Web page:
But precisely why is Giuliani "more persuasive" about this federalism argument than the other GOP presidential candidates? "[B]ecause he will not be perceived as trying to advance his own religious preferences," Johnston argues. "By taking the side of pro-lifers for democratic, but not devout, motives, a President Giuliani could shake up the nearly 35-year-old debate over Roe v. Wade."
It is both insulting and flat-out wrong to suggest that the candidates running for the GOP presidential nomination who oppose abortion are raising (or will eventually raise) the hackles of mainstream America. Whatever their personal faith, they convey their opposition to abortion in language accessible to people of all faiths or no faith.
They have made it clear in a variety of forums that the reversal of Roe is their ultimate objective; that this much-to-be-desired turn of events is not around the corner; that in the interim they are working to hedge in the "right" to abortion; and that when Roe is in ruins, the debate over abortion will return primarily to the legislative bodies.
The "strict constructionist" label is intended to convince skeptics that all the expressly and exuberantly pro-abortion statements Giuliani has made in the past are to count for nothing. That list goes on and on.
To cite just one, speaking at the NARAL’s "Champions of Choice" luncheon in Manhattan in 2001, Giuliani said, "As a Republican who supports a woman’s right to choose, it is particularly an honor to be here." He added, "The government shouldn’t dictate that choice by making it a crime or making it illegal."
But, equally important, every time Giuliani talks about appointing "strict constructionists," inquiring minds think back to his judicial appointments while Mayor. A few months ago, the newspaper, Politico, for example, did a review of "the 75 judges Giuliani appointed to three of New York state’s lower courts."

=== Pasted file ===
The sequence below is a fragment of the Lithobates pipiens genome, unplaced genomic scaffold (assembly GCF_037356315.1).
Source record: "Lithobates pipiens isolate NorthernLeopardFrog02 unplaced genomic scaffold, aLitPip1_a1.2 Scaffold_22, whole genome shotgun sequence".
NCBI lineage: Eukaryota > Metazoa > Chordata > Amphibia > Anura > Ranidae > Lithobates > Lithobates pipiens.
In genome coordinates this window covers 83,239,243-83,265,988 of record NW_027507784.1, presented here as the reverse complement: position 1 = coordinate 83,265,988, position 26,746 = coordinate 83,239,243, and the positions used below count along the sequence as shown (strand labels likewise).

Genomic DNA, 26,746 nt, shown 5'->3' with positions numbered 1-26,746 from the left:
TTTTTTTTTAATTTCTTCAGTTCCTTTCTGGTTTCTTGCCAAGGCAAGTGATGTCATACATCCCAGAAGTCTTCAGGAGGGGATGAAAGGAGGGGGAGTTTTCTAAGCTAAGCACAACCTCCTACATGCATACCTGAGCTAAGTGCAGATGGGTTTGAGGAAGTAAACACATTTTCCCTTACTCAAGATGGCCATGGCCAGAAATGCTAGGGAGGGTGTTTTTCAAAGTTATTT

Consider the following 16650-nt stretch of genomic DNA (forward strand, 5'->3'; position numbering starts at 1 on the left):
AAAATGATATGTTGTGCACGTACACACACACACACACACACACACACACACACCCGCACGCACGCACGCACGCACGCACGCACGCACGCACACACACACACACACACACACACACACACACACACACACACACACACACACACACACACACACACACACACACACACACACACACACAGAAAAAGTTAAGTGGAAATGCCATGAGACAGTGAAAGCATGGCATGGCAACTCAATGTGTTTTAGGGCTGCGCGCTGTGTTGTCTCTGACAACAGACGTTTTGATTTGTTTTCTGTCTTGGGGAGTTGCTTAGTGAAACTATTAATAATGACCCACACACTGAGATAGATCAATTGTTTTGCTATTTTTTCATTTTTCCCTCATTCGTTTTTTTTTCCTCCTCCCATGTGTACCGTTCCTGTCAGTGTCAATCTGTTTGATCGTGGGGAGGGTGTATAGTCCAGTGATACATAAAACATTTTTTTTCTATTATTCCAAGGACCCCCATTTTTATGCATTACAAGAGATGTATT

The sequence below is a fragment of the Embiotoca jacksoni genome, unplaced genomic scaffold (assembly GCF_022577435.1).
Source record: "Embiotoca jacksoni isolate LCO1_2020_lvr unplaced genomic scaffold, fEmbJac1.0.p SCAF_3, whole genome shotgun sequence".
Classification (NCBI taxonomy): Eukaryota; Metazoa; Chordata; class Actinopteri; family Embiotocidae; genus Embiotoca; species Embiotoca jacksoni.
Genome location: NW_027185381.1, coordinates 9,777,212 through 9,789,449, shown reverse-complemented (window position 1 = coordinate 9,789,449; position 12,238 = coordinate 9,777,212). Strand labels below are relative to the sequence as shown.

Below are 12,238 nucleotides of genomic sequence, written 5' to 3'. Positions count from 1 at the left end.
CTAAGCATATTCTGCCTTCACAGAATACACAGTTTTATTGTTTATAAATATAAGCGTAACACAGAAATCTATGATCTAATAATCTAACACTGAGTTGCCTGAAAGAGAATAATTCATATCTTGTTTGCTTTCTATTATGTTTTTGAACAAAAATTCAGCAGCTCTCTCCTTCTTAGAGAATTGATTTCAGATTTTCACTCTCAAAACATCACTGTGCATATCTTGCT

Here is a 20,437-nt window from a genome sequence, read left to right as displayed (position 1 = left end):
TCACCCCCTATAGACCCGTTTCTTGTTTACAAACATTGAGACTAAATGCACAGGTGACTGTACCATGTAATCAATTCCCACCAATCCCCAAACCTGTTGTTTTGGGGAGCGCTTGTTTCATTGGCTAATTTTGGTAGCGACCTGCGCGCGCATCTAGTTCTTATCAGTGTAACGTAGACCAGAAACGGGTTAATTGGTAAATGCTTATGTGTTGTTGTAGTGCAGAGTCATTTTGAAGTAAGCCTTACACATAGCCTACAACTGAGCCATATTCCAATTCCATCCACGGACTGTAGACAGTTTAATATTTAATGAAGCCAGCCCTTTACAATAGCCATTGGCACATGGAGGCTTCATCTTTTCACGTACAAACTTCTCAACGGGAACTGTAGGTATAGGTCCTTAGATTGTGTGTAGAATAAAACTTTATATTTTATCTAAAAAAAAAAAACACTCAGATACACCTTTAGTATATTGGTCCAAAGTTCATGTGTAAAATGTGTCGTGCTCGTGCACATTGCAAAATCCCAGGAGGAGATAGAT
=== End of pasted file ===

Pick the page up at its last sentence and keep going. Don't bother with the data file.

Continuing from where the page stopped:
The newspaper first quoted what he told South Carolina Republicans in February: "I would want judges who are strict constructionists because I am," adding, "Those are the kinds of justices I would appoint — Scalia, Alito and Roberts."
But Politico’s analysis found that "[M]ost of Giuliani’s judicial appointments during his eight years as mayor of New York were hardly in the model of Chief Justice John Roberts or Samuel Alito — much less aggressive conservatives in the mold of Antonin Scalia."
For our purposes, no less a source than Kelli Conlin, the head of NARAL Pro-Choice New York, said of Giuliani’s appointments, "They were decent, moderate people."
(Johnston also argues that "Mr. Giuliani pledges his support for the Hyde Amendment," which may be true this minute, but hasn’t been the case in the past and may well not be in the future.)
We’ve heard a ton of arguments why pro-lifers should make their peace with Giuliani. Most of them center around the likelihood of his winning the nomination. As we have seen, that rationalization is wearing thin.
Eric Johnston’s complementary argument–that Giuliani would actually advance the cause quicker and more effectively–is both bizarre and unpersuasive.
I’m sure you won’t be fooled, even for a second.